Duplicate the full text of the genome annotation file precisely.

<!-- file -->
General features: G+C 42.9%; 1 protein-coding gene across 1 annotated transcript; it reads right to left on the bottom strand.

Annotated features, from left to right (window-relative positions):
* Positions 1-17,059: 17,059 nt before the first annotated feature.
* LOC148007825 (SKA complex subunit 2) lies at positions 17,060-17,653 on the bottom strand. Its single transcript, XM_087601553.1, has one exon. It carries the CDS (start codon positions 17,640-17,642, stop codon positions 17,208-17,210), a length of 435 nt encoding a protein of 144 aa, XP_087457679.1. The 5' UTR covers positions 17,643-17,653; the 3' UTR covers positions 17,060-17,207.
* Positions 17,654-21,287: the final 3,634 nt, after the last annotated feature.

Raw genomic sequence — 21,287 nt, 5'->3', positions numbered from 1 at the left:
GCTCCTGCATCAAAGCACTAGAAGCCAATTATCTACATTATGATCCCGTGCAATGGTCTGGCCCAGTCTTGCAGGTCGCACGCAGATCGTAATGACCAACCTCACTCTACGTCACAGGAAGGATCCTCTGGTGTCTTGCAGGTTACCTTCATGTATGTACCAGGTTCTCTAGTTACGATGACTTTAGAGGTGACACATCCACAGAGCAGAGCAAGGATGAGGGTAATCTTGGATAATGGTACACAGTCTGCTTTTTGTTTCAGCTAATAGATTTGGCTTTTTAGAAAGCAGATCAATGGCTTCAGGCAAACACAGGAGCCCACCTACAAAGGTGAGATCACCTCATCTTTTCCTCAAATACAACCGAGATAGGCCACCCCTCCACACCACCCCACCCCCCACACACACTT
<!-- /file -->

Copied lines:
General features: G+C 42.9%; 1 protein-coding gene across 1 annotated transcript; it reads right to left on the bottom strand.

Annotated features, from left to right (window-relative positions):
* Positions 1-17,059: 17,059 nt before the first annotated feature.
* LOC148007825 (SKA complex subunit 2) lies at positions 17,060-17,653 on the bottom strand. Its single transcript, XM_087601553.1, has one exon. It carries the CDS (start codon positions 17,640-17,642, stop codon positions 17,208-17,210), a length of 435 nt encoding a protein of 144 aa, XP_087457679.1. The 5' UTR covers positions 17,643-17,653; the 3' UTR covers positions 17,060-17,207.
* Positions 17,654-21,287: the final 3,634 nt, after the last annotated feature.

Raw genomic sequence — 21,287 nt, 5'->3', positions numbered from 1 at the left:
GCTCCTGCATCAAAGCACTAGAAGCCAATTATCTACATTATGATCCCGTGCAATGGTCTGGCCCAGTCTTGCAGGTCGCACGCAGATCGTAATGACCAACCTCACTCTACGTCACAGGAAGGATCCTCTGGTGTCTTGCAGGTTACCTTCATGTATGTACCAGGTTCTCTAGTTACGATGACTTTAGAGGTGACACATCCACAGAGCAGAGCAAGGATGAGGGTAATCTTGGATAATGGTACACAGTCTGCTTTTTGTTTCAGCTAATAGATTTGGCTTTTTAGAAAGCAGATCAATGGCTTCAGGCAAACACAGGAGCCCACCTACAAAGGTGAGATCACCTCATCTTTTCCTCAAATACAACCGAGATAGGCCACCCCTCCACACCACCCCACCCCCCACACACACTT